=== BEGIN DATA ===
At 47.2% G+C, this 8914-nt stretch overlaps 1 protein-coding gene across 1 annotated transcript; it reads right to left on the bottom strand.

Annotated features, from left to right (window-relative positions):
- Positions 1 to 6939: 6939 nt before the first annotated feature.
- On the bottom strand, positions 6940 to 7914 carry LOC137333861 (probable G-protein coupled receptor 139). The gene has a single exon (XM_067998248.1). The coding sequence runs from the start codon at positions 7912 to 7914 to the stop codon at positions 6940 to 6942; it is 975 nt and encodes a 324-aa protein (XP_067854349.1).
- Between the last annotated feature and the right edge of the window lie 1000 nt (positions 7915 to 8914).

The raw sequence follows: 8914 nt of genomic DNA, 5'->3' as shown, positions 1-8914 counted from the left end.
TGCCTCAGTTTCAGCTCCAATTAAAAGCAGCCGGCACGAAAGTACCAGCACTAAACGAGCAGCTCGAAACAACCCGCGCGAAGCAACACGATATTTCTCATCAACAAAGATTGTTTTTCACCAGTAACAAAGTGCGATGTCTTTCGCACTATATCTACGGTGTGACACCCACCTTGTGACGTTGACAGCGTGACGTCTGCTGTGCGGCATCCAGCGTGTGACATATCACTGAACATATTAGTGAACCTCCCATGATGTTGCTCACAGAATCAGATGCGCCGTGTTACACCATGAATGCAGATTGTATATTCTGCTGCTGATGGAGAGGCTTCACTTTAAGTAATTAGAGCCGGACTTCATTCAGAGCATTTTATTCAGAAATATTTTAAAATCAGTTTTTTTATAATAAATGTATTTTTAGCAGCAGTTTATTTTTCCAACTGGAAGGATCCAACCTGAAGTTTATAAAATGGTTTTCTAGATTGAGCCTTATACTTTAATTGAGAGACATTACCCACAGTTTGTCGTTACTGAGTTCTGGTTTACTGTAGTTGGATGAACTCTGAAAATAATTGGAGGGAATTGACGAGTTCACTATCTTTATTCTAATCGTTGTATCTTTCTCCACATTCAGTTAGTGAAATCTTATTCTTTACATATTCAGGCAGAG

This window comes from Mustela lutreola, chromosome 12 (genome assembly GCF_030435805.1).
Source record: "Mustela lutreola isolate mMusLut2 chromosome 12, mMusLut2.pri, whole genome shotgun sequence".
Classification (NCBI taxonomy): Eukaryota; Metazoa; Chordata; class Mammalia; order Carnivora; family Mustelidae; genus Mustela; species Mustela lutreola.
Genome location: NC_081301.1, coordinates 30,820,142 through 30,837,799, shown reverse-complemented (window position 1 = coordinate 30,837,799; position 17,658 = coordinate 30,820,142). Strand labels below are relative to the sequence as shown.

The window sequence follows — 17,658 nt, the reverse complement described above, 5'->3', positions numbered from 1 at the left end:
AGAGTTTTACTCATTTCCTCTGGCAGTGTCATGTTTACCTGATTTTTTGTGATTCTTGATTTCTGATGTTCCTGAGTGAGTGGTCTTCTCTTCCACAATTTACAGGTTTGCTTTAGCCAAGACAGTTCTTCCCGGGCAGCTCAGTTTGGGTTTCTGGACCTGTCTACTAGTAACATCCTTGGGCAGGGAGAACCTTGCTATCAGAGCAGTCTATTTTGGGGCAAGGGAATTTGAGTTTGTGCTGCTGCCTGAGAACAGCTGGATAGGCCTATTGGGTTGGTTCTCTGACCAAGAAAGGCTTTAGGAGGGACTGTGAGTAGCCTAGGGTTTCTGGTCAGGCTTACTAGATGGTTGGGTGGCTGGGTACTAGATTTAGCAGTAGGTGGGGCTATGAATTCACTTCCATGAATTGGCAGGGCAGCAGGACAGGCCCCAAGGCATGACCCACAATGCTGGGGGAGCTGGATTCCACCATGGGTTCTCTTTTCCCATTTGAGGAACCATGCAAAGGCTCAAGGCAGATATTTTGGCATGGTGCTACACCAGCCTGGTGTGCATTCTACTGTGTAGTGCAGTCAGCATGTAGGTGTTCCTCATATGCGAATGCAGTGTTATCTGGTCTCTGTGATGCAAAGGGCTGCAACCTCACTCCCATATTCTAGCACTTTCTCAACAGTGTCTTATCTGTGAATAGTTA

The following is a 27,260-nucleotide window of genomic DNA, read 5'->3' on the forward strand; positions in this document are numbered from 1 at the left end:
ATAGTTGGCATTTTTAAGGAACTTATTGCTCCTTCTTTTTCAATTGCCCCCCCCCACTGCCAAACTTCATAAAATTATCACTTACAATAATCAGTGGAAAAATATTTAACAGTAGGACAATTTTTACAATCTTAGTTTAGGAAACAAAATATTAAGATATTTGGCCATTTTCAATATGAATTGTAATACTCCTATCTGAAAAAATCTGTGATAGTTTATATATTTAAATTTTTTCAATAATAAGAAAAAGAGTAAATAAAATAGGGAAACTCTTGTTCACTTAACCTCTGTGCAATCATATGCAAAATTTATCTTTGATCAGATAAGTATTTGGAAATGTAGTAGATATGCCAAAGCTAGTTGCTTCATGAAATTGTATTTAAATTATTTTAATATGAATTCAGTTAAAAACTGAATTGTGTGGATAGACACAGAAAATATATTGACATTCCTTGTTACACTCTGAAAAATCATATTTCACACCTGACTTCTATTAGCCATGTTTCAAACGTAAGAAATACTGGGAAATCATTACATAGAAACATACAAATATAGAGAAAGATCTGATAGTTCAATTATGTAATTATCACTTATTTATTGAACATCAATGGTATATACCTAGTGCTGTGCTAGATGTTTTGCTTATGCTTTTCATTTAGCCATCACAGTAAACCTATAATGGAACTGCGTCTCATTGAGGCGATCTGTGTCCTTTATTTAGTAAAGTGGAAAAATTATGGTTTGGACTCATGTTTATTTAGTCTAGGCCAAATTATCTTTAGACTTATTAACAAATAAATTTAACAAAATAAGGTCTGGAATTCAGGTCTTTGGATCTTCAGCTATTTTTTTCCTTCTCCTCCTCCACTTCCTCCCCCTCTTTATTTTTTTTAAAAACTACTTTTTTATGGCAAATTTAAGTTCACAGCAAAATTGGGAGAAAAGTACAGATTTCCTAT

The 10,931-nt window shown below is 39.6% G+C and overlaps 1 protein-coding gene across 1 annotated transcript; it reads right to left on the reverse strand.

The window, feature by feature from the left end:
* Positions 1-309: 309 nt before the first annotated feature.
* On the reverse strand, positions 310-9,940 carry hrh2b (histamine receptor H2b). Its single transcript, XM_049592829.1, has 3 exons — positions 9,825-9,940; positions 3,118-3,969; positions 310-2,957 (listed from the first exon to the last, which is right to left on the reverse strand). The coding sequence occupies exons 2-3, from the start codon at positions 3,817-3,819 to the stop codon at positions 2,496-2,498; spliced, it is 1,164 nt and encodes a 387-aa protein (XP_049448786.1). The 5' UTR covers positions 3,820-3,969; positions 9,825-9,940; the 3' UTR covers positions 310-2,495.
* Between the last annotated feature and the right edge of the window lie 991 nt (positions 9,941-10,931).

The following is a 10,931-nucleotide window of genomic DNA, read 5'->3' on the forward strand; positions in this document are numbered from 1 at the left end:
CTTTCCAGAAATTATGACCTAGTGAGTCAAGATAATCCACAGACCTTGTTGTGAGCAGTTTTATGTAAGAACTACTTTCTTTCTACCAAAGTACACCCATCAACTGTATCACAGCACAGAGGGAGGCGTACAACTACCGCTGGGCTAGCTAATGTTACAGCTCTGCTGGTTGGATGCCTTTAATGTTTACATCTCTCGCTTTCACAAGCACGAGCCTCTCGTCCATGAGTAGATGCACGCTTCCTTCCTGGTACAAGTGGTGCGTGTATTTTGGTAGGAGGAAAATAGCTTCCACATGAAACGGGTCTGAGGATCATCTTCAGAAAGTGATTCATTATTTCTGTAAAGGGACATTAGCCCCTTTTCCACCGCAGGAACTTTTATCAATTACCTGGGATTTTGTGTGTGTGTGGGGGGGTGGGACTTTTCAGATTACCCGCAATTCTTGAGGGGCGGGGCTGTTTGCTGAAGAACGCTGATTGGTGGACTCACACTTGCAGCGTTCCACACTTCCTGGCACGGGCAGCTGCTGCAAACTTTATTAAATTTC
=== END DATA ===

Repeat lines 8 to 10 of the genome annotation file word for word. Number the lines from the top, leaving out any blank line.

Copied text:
This window comes from Mustela lutreola, chromosome 12 (genome assembly GCF_030435805.1).
Source record: "Mustela lutreola isolate mMusLut2 chromosome 12, mMusLut2.pri, whole genome shotgun sequence".
Classification (NCBI taxonomy): Eukaryota; Metazoa; Chordata; class Mammalia; order Carnivora; family Mustelidae; genus Mustela; species Mustela lutreola.